Adventures in Eating & Cooking
There is something ethereal about rainy days, those days that swing between gentle and vicious pouring inexhaustibly. Always alternating between the two, never a lapse. Perhaps something even more particular about this hurricane Friday were the most fortuitous follies I had fallen upon this afternoon.
I had gotten out of work early today luckily, but had no alternative to my dress flats unluckily. My subway station required a long trek ahead so I hobbled along the sidewalk, ducking from awning to awning. During this process, I had almost inflicted splashes on a poor passerby who was looking for shelter like me, exchanged apologies with an adorable brown-eyed stranger who was waiting for someone to come home, and jumped about a foot after some homeless dude shouted something at me near Grand Central. Typical NYC day, but somehow the weather of backdrop made everything feel different. Like IQ84 different.
And just as I was looking for a place to dry my soaked flats, I stumbled upon Lucid Cafe... an old friend of mine that I had frequented with Chwissy-poo eons ago. Like the Narnia closet, it popped up around the corner, reading my subconscious desire for a warm drink. I got a Chai Latte to stay, my attempt at recluse from rain. This cafe was as minute as I remembered… Without a place to sit, I squeezed in with a group by the window.
As I sipped on the subtly spicy, aromatic tea, I couldn’t help but notice the interesting quartet of conversationalists. Two Korean women, likely late 20s early 30s with two Caucasian hipster-looking dudes around the same age. Double blind date? Coworkers? Old chaps? I wondered to myself when I heard “Coffee Prince” and spontaneously uttered, “Omg, I love that drama!” The four people stared at me and somehow I wound up giving Korean drama recommendations to these strangers. Then later humbly subdued when the cafe owner came back. They were all old friends. Makes sense.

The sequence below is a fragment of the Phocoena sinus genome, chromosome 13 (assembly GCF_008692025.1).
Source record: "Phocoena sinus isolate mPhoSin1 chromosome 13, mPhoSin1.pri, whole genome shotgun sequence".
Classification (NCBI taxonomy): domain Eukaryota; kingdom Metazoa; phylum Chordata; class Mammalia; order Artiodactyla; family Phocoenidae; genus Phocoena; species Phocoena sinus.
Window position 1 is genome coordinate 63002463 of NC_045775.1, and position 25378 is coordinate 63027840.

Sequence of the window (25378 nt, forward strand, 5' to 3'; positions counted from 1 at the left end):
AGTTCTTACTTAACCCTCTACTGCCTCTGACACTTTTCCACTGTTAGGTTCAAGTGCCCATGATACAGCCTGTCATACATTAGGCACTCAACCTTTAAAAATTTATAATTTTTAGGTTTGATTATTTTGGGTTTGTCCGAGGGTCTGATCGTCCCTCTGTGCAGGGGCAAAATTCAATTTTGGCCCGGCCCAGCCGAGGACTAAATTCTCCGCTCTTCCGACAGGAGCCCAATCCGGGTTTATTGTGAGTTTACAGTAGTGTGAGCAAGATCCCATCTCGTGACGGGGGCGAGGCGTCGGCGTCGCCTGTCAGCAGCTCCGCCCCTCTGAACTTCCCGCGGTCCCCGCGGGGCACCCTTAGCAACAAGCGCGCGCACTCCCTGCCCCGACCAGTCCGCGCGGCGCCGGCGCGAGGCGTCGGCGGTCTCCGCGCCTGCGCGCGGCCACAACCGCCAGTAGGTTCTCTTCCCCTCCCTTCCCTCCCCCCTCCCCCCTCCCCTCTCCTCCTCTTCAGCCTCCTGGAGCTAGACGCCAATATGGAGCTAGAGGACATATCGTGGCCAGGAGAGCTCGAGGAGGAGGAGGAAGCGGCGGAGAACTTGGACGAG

I slipped back into voyeurism, watching the rain and the friends. It’s an odd yet wonderfully whimsical position to be in the Nick Carraway role. I’m no Spiderman, but I do like to perch on the wall and eavesdrop. The laughter I overheard had more of a warming effect on me than the latte. As I left this magical little coffee shop, I thanked the barista and bid farewell to my Gatsby friends. Until next time, Lucid.
Lucid was not the only lovely cafe I visited today. I had stopped by Perk Kafe this morning for a fresh cup of cortado. While attempting to perfectly center the cup for a photograph, the unstable table literally stained coffee onto my work pants and umbrella. Quite hilarious actually, since this caused me to emanate espresso scent toward all the patients today.
No matter, since Mr. Bearded Beanie Barista kindly made me a new one, this time with a small plate for stability. The cortado had a profoundly bitter and aromatic espresso flavor, gently cut with steamed milk. I enjoyed the raw coffee bean perfume that clung onto me for the rest of the day.
I had also tried the Honey Almond Latte, which was the more unique drink of the two. Still made with coffee, but softened with almond rather than whole milk, leaving a rich nutty flavor. Paired with the slightly herbal taste of honey, the combination resulted in a unique, refreshing, wholesome drink. If I were to return to Perk or visit its new Upper East Side location, I would probably try this drink hot or without ice. The complement of flavor is too special to be watered down by ice.
At Grand Central Station, Underground Horns were putting on a spectacular snazzy, jazzy show. The chug of trombone, saxes, and drumming of all pitches tugged at whatever swing-dancing memory my muscles still remembered. I think I might have caught them at Herald Square before… A day of déjà vécu. I ended up swing-dancing in the subway with a pole when the train decided to violently sway me towards a dilapidated homeless man muttering to his tattered Bible. I caught the eyes of a middle-aged man with watery blue eyes who spoke in an Eastern European accent that I couldn’t quite pinpoint, “This driver must be drunk” in an omniscient Eastern European manner. I mentally chuckled at the stereotypical irony, which translated into a nervous grin.
It’s for moments like these that I still take the subway no matter how stormy or delayed the tracks are. Haha.